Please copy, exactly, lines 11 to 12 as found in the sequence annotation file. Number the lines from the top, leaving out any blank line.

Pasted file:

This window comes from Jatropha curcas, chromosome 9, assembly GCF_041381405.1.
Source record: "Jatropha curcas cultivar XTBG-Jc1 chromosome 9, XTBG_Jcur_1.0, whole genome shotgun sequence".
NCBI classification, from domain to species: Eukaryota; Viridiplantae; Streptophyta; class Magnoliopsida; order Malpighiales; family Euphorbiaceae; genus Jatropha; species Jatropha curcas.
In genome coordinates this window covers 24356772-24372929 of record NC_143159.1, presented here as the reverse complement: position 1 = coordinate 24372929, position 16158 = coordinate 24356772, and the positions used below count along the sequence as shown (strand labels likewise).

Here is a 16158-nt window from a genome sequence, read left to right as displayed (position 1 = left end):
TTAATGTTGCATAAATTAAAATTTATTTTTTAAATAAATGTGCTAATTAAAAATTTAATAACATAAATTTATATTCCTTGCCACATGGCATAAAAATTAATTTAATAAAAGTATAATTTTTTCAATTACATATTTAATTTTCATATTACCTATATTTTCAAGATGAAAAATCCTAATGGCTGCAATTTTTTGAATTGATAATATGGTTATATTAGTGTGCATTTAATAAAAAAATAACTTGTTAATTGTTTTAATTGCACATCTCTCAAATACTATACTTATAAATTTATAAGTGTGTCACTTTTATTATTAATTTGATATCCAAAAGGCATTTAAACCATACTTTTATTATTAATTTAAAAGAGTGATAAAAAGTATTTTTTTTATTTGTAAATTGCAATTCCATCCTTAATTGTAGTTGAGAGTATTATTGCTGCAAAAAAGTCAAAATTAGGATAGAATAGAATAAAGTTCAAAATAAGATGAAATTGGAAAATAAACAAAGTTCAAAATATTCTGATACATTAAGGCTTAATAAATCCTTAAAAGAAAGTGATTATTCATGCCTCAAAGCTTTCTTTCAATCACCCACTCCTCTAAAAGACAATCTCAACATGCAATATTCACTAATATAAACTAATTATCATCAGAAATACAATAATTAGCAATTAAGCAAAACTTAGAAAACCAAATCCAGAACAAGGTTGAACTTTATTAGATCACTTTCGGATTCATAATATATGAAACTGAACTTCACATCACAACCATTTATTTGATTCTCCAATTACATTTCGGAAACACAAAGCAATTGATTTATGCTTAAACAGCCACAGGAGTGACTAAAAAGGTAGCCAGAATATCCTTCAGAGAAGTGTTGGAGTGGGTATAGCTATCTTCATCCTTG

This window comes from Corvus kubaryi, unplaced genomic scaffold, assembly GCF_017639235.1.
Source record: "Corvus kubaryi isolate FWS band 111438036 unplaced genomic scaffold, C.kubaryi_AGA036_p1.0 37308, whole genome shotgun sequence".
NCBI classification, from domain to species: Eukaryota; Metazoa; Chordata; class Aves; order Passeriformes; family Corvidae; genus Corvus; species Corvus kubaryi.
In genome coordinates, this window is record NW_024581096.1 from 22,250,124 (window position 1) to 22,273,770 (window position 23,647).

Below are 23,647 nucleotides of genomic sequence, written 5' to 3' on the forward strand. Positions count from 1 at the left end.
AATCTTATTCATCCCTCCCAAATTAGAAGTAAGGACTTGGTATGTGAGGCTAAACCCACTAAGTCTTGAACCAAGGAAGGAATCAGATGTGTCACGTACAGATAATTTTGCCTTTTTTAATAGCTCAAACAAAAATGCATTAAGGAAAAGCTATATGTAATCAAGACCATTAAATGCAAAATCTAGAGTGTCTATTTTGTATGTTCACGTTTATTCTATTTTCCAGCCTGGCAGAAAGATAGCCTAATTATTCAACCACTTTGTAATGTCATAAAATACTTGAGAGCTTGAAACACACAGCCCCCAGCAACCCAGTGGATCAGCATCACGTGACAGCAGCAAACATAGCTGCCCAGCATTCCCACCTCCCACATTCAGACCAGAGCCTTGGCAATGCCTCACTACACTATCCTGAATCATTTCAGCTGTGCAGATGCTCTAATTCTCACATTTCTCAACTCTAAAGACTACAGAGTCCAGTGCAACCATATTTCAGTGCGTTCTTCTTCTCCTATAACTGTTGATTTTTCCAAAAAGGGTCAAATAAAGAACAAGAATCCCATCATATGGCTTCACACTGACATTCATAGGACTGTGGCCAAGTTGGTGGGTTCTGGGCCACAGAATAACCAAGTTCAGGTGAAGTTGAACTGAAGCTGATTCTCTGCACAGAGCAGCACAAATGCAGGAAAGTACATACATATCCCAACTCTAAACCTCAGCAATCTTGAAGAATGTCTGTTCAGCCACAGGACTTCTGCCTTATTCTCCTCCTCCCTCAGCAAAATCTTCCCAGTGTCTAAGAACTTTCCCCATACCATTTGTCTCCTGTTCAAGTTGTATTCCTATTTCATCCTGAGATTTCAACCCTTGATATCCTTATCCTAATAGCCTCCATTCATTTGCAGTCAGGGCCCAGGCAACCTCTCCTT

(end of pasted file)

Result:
Below are 23,647 nucleotides of genomic sequence, written 5' to 3' on the forward strand. Positions count from 1 at the left end.
AATCTTATTCATCCCTCCCAAATTAGAAGTAAGGACTTGGTATGTGAGGCTAAACCCACTAAGTCTTGAACCAAGGAAGGAATCAGATGTGTCACGTACAGATAATTTTGCCTTTTTTAATAGCTCAAACAAAAATGCATTAAGGAAAAGCTATATGTAATCAAGACCATTAAATGCAAAATCTAGAGTGTCTATTTTGTATGTTCACGTTTATTCTATTTTCCAGCCTGGCAGAAAGATAGCCTAATTATTCAACCACTTTGTAATGTCATAAAATACTTGAGAGCTTGAAACACACAGCCCCCAGCAACCCAGTGGATCAGCATCACGTGACAGCAGCAAACATAGCTGCCCAGCATTCCCACCTCCCACATTCAGACCAGAGCCTTGGCAATGCCTCACTACACTATCCTGAATCATTTCAGCTGTGCAGATGCTCTAATTCTCACATTTCTCAACTCTAAAGACTACAGAGTCCAGTGCAACCATATTTCAGTGCGTTCTTCTTCTCCTATAACTGTTGATTTTTCCAAAAAGGGTCAAATAAAGAACAAGAATCCCATCATATGGCTTCACACTGACATTCATAGGACTGTGGCCAAGTTGGTGGGTTCTGGGCCACAGAATAACCAAGTTCAGGTGAAGTTGAACTGAAGCTGATTCTCTGCACAGAGCAGCACAAATGCAGGAAAGTACATACATATCCCAACTCTAAACCTCAGCAATCTTGAAGAATGTCTGTTCAGCCACAGGACTTCTGCCTTATTCTCCTCCTCCCTCAGCAAAATCTTCCCAGTGTCTAAGAACTTTCCCCATACCATTTGTCTCCTGTTCAAGTTGTATTCCTATTTCATCCTGAGATTTCAACCCTTGATATCCTTATCCTAATAGCCTCCATTCATTTGCAGTCAGGGCCCAGGCAACCTCTCCTT